Creating an art exhibition

Would you like to present an art exhibition at Brandeis? Here are some suggestions for a successful show.

Show Me … Why and When?

Six to eight weeks before you open the exhibit, take the following first steps.

  • ExhibitionDevelop your purpose. Why you are interested in presenting this exhibition to the Brandeis community? Create a title for the exhibit and write a brief statement of purpose, including the topic and any related curriculum or community interests you want to explore. The title should be short, memorable and illuminating. The statement does not need to be scholarly, but it should reflect your intent and seriousness in bringing your exhibition to the community.
  • Invite a faculty member to support your proposed exhibit and serve as an advisor on the project. If you don’t know of anyone, the Office of the Arts can help you locate faculty with relevant expertise.
  • Pick your dates. Exhibitions usually stay up for seven to 10 days – you want to include one weekend. Remember to allow one day for preparing the exhibit and one day for removing it. Consider the academic calendar as well as other events taking place on campus. Try to avoid competing with similar events. Three-day weekends, religious holidays, vacations, reading days and final exam periods are not usually the best times for an exhibition, but you could plan yours as a “welcome back” event.
  • Consult the Brandeis Events Calendar to see what spaces might be available and to make sure your event does not conflict with any similar events.
  • Throughout your planning process, look for partnership opportunities. You may want to invite a department, program or club to co-sponsor the exhibition and add programming such as a related talk or symposium. The extra time it takes to collaborate pays off in a broader audience and valuable new relationships.

See Creating an Audience for many more suggestions on publicity and communications.

Finding Your Space

There are some wonderful exhibition spaces on the Brandeis campus, but they are not plentiful. Consider whether you need a secure site – one that is monitored or locked to ensure the safety of the art. Also consider whether you would like the exhibition to be in an actual gallery space or a general public venue. Following is a list of possible sites. If you know of others, please let us know.

Complete the Space Request Form (PDF) and send it to the contact person for the space for which you are applying. This will provide them with all the information they need to make sure you have chosen the best site for your exhibition.

  • The Dreitzer Gallery in the Spingold Theater Center is used several times a year by the Department of Fine Arts for student exhibitions, particularly during the spring semester. It may be available at other times. Consult the Brandeis Events Calendar to see what dates are available, then contact Tory Fair in the Fine Arts Department to ask about using the space.
  • The Shapiro Campus Center Gallery on the third floor is private and secure, but can be hard for the general public to find. The first-floor lounge can also be used for exhibitions, but is not secure. Contact the Department of Student Activities to reserve either space.
  • Slosberg Music Center Lobby. Existing artwork must be moved and reinstalled, and walls need to be repaired and repainted. Contact Mark Kagan, academic adminstrator.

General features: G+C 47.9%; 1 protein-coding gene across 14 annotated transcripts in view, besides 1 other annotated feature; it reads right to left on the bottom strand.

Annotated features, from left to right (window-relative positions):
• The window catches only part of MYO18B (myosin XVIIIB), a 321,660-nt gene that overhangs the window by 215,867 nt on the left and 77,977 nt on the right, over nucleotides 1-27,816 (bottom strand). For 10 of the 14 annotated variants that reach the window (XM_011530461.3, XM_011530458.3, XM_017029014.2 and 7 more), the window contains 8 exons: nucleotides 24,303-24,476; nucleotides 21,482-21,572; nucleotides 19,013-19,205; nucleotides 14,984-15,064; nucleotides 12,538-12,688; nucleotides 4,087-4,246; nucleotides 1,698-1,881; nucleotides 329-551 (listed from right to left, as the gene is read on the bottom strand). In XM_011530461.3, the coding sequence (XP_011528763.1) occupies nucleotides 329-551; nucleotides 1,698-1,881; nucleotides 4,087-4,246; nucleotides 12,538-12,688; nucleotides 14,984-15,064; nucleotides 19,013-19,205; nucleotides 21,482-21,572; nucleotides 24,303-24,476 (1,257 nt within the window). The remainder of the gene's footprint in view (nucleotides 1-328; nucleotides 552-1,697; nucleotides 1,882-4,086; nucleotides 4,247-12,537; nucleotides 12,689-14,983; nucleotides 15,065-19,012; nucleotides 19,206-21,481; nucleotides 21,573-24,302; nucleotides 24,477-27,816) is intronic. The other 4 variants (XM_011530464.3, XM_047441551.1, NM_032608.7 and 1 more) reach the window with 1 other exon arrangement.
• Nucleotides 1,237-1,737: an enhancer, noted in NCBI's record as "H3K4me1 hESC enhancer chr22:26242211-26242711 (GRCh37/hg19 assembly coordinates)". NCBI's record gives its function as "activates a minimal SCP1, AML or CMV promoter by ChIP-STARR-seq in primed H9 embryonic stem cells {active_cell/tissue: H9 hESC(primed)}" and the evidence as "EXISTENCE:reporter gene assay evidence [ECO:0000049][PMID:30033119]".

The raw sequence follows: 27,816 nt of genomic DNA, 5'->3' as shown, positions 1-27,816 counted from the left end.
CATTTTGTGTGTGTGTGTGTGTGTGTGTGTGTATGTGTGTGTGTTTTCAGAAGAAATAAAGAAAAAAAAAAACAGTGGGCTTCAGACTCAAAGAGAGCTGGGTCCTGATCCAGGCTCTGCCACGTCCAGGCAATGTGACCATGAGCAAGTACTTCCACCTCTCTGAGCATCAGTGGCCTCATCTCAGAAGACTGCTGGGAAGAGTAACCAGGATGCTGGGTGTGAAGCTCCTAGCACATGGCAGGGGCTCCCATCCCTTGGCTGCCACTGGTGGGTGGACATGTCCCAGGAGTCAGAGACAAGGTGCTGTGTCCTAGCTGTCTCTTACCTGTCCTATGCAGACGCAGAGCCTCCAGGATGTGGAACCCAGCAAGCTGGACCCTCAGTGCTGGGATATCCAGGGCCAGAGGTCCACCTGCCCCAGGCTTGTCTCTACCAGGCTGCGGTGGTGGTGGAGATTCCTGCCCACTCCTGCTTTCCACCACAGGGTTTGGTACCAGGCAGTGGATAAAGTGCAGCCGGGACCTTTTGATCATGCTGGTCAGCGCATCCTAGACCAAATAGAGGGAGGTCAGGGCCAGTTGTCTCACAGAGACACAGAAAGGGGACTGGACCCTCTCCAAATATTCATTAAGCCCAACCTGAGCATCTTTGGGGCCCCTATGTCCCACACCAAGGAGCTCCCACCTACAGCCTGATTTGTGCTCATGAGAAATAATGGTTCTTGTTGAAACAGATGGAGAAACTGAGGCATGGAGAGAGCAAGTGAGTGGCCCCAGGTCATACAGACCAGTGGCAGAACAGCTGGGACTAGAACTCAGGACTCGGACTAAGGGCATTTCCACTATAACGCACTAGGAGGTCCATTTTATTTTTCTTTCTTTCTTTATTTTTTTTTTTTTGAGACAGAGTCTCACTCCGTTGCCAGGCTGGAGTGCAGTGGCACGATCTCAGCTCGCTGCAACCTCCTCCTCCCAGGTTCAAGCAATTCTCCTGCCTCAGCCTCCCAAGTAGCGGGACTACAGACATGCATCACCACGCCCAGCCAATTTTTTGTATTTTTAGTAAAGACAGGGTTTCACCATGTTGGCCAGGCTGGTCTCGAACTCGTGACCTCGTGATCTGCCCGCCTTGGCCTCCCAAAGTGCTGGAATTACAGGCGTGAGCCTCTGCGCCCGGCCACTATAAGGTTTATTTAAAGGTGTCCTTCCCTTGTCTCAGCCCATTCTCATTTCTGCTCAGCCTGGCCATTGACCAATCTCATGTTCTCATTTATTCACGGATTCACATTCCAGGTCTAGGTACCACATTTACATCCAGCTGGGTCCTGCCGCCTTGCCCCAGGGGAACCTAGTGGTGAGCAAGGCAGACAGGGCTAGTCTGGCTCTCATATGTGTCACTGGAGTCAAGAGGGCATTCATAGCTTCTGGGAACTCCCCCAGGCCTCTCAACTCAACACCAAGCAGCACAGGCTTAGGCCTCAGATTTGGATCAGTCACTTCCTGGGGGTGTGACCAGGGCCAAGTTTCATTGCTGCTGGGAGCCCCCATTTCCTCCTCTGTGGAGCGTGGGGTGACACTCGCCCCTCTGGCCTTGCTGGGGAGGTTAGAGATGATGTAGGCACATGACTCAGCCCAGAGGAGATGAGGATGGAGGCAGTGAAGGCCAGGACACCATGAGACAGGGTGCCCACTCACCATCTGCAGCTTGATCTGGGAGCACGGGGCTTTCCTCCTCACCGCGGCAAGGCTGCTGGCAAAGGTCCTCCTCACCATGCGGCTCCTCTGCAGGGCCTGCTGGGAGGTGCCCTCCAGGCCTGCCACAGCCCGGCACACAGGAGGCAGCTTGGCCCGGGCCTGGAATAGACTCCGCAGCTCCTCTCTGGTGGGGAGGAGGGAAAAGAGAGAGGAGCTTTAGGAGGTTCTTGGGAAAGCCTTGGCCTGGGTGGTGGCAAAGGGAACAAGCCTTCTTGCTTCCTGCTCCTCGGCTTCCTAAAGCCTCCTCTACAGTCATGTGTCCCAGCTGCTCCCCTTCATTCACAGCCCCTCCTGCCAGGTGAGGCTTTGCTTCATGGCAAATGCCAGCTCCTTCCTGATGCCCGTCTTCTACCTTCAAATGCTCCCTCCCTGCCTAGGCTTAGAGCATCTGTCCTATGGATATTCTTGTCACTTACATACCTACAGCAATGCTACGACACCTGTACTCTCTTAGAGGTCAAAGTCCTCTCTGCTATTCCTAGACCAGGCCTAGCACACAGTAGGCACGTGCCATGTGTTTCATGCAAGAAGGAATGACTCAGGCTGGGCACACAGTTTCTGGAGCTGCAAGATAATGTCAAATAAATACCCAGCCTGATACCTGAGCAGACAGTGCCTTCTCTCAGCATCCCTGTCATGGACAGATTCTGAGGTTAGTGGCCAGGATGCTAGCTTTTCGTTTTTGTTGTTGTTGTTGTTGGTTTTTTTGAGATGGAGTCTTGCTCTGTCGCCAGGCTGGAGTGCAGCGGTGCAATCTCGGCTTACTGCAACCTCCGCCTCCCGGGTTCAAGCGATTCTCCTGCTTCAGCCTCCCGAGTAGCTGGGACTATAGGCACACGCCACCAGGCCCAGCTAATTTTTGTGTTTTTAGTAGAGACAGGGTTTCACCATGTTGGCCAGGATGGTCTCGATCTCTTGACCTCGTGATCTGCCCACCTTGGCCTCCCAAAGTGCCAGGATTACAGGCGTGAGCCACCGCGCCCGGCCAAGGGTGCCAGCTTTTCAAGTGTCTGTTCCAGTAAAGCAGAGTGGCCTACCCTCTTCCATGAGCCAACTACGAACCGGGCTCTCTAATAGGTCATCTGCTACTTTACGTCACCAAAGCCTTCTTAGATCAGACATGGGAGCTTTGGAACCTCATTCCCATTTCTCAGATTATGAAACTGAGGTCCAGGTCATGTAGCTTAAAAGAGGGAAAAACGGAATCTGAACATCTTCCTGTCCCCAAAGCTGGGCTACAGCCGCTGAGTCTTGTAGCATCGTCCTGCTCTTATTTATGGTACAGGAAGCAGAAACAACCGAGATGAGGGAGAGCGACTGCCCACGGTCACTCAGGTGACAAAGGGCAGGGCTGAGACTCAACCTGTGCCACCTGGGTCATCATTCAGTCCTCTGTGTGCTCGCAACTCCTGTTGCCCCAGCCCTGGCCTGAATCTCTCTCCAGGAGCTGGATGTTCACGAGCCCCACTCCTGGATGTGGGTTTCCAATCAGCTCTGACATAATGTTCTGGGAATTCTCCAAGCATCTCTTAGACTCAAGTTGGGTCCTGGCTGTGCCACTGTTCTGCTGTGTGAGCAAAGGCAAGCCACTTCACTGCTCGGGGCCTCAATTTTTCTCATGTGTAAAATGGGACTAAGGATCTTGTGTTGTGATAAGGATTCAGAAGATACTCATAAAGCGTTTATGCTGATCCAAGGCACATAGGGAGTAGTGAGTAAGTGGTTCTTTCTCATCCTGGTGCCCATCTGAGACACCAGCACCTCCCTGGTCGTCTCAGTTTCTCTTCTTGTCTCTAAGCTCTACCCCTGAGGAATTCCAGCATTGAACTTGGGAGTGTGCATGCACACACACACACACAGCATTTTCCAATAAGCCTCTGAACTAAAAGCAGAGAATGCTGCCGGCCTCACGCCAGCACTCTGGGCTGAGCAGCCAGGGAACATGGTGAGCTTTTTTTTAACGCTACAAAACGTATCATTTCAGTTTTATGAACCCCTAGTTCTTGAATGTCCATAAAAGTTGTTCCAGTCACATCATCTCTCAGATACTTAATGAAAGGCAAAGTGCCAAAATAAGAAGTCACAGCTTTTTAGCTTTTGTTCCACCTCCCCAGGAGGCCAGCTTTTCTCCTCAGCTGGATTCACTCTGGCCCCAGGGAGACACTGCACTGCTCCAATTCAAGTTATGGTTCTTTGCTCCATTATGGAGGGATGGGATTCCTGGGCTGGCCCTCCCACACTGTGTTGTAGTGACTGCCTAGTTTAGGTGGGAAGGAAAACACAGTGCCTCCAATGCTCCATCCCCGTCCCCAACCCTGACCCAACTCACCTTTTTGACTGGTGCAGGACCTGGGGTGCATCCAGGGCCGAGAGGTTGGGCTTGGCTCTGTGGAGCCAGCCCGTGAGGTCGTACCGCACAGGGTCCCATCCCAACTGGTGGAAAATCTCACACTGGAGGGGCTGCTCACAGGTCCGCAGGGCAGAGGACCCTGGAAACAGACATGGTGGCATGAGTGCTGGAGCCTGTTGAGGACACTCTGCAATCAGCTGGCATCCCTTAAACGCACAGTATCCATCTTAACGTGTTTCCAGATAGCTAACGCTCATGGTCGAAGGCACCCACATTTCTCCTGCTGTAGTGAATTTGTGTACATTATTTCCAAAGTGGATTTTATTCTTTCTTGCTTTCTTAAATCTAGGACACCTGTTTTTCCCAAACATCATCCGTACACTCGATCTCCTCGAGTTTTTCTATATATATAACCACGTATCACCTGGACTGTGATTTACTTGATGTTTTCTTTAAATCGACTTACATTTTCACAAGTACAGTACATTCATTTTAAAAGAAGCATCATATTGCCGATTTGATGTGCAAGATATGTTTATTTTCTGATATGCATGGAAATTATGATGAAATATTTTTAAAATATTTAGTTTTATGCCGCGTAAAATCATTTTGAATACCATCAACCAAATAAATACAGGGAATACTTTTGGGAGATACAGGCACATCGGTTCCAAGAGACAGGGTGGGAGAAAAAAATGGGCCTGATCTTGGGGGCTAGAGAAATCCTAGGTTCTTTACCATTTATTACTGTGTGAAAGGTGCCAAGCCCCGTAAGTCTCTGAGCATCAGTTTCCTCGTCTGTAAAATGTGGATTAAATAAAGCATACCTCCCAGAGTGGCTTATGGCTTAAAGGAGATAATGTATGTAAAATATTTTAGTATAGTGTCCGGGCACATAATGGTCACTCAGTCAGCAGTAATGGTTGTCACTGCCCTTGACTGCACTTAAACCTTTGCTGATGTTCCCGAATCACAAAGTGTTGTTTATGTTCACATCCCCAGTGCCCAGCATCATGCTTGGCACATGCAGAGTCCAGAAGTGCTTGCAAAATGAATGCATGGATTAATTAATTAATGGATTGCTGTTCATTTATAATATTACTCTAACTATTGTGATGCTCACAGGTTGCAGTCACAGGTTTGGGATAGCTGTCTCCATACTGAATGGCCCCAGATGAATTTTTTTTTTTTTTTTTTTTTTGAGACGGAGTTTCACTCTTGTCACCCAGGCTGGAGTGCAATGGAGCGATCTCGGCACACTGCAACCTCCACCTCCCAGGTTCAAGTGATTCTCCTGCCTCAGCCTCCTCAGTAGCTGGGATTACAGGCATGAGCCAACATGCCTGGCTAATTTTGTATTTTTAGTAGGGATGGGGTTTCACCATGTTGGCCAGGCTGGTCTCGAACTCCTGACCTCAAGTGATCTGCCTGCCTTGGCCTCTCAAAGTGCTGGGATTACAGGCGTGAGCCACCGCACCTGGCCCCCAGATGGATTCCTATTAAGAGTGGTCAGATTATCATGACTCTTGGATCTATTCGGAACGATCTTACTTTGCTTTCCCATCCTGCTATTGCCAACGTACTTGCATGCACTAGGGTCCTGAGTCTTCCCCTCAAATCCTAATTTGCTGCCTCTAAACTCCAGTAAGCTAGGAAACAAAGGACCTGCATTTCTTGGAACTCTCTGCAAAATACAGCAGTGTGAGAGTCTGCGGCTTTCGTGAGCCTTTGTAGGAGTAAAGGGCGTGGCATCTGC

• Goldfarb Library does not have a formal gallery space, but it does have places where art can be exhibited and made available to the public. Contact Patricia Flanagan at LTS. For the display cases in the Creative Arts section, contact librarian Lisa Zeidenberg.
  • Chum’s. Contact the Department of Student Activities.
  • Intercultural Center Lounge (Swig Center). Contact Monique Gnanaratnam, director.
  • Sachar International Center, Brandeis International Business School. There is a small space available in the World Court area; unguarded, 24-hour access. Contact Karen Muise, program administrator for student services.
  • Schneider Building, Heller School. Contact the Heller events team at hellerevents@brandeis.edu.
  • Brown. The Anthropology Department’s Material Culture Study Center Committee oversees the display cases on the second floor. Contact Laurel Carpenter, academic administrator.
  • The Women’s Studies Research Center houses the Kniznick Gallery, devoted to artwork by or about women. Professional exhibitions related to the center’s scholarly research are planned six to 18 months in advance by scholars and the curator, and the space is generally not available for student exhibitions. If you have a suggestion for an exhibition, email wsrc-arts@brandeis.edu
  • The Rose Art Museum presents professional artists and works from the museum's permanent collection. Its programming is developed by the museum’s director and curator 12 to 24 months in advance. The Rose does not exhibit work by students.

Creating an Audience

See Creating an Audience for ideas.

Preparing Your Exhibition

Curators spend a lot of time preparing and hanging exhibits to make them look clean, professional and inviting. This is about more than just hammers and nails – it is a creative opportunity to help communicate the meaning of the work. For technical advice on hanging work, contact Jon Koppel, studio technician in the Fine Arts Department.

  • Visit the exhibition site in advance. Draw a diagram of the exhibit space with approximate dimensions of each wall area. Will horizontals fit, or will a vertical format work better? What groupings might be interesting? What are the walls made of: wood, plaster, concrete? Are there permanent hooks installed or must you provide your own?
  • Before you transport work to the exhibition site:
    • Make sure the space is unlocked and that the people who manage the space know you are coming.
    • Make a list of all the pieces you plan to show so that you can make sure you haven’t forgotten anything.